“The industry of space is also the industry of optimism. You bring together these remarkable people with IQ and EQ, they work together in teams, and they take on the biggest challenges: massive challenges.

“For young people today quite often everywhere they look they can just see challenges. But knowing that there are teams of people that are looking into the future … and coming up with ways to resolve those challenges, it just fills you with optimism about the future we are going to leave for our kids.

“I see that ability to take on challenges as being translatable everywhere.”

Flanagan told on the sidelines of the conference: “A mining engineer is like a systems engineer. They understand … technology intersecting with systems to solve a problem. I see them actually getting better and better.

“Why couldn’t you have a mining engineer who also works on a space project?

“You could be working in the space industry but also working in resource development simultaneously.

“What’s the ultimate challenge for the mining industry? It’s basically to extract a useful mineral, with near zero environmental impact, with zero emissions, and zero harm, at low cost. That just sounds inconceivable, right? But so did going to the Moon.

“There are people out there who, for fun, are playing around and trying to figure out how to try to do that.”

Susan Kreemer Pickford, WA general manager of Engineers Australia, said inspiration and passion could not be oversold.

“We need to inspire and excite young people about the possibilities because we’ve got declining rates of students taking up maths and science,” she said.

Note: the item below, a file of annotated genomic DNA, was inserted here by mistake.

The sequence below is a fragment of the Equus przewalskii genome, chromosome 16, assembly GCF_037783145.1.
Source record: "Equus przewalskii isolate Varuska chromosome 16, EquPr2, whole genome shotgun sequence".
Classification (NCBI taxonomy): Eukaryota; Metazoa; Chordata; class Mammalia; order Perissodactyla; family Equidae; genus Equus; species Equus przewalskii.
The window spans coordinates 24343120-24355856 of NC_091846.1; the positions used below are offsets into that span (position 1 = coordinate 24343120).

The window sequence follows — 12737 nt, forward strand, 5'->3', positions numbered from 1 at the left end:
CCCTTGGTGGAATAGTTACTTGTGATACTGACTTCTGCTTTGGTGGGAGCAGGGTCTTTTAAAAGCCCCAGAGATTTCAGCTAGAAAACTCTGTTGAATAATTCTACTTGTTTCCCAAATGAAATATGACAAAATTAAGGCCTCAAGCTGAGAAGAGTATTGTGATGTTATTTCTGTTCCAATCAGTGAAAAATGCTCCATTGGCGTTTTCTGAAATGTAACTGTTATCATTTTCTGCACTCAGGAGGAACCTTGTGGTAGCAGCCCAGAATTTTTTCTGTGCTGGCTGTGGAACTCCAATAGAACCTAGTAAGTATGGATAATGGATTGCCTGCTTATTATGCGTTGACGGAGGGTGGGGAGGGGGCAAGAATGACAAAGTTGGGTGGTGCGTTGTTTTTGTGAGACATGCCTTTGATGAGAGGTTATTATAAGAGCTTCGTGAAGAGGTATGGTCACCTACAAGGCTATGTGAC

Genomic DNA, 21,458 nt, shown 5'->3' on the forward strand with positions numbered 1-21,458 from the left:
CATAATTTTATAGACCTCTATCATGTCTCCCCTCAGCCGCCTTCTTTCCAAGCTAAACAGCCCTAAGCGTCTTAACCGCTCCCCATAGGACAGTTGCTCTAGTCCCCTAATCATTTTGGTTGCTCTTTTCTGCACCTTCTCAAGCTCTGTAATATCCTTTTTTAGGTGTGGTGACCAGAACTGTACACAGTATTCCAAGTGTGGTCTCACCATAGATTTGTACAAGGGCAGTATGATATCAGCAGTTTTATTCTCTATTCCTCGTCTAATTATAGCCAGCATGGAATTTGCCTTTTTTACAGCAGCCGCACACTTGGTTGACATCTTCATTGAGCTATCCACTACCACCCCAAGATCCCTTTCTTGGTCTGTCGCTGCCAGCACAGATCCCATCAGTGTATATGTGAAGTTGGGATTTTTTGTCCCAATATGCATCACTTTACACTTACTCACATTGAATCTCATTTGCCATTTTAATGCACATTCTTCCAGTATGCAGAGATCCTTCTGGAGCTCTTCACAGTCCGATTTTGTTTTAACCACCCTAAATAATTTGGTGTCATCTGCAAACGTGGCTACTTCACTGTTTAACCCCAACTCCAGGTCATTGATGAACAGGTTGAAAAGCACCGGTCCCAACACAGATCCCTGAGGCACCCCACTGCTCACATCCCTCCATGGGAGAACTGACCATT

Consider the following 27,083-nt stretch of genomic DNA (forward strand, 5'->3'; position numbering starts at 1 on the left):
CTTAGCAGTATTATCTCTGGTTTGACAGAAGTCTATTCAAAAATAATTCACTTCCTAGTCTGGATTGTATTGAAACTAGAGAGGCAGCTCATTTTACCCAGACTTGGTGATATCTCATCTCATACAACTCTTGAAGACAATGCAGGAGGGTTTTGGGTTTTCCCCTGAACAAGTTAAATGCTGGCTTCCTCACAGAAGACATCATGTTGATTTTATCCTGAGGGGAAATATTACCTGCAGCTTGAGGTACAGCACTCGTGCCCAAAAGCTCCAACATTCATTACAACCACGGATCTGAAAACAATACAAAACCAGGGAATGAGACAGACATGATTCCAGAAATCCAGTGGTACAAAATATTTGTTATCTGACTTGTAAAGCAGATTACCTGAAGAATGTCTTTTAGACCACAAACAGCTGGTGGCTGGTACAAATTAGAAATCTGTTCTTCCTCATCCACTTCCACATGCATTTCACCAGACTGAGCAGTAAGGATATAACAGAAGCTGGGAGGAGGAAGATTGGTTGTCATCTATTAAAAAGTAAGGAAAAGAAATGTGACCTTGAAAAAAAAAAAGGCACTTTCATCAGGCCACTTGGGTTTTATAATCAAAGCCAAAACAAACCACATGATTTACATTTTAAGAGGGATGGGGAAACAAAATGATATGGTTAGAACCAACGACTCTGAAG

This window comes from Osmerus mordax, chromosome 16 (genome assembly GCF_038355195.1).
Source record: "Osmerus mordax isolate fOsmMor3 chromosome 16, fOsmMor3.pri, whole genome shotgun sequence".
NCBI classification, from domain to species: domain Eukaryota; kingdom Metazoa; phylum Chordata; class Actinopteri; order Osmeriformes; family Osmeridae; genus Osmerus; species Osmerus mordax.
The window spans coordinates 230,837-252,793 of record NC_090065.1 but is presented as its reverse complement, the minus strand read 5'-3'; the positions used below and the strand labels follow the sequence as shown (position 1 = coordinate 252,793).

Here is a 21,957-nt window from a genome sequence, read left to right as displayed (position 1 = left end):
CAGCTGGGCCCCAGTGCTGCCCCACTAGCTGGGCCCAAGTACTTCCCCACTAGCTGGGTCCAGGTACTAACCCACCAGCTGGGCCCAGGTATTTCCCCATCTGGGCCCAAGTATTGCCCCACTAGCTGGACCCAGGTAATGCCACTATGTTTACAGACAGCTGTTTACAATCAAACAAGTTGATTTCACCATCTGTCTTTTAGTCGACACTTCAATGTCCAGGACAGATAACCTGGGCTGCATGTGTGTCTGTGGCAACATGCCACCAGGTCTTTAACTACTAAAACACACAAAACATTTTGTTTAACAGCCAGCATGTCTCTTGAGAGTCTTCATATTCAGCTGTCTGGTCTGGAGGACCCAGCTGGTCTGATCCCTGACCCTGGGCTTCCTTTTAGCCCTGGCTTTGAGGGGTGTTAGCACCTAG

“With every sector in Australia we’re currently facing a skills shortage, so it’s really important that we continue to inspire and support our future engineers.

“Engineers have a pivotal role to play in the space industry. That means all engineers from all disciplines … along with a wide range of other disciplines of course.

“We know that we need those strong technical skills, but as we’ve heard from many presentations [at this conference] we also need engineers to be thinking a bit more entrepreneurially and innovatively.”

Leanne Cunnold, CEO of the Australian Remote Operations for Space and Earth (AROSE)

With mining increasingly being recast as a cornerstone of the world’s energy transition, but having to fight image problems as it tries to build human capacity and win project approvals, the industry is increasingly looking to technology to transform its performance and its brand. It is becoming more collegiate in its approach to technology development, similar to NASA, and will look to improve adoption rates to rapidly shrink its carbon emission and overall waste footprints.

Dave Lawie, chief geoscientist and chief technologist at ASX-listed Imdex, suggested mining had to change to get back in a global race for talent.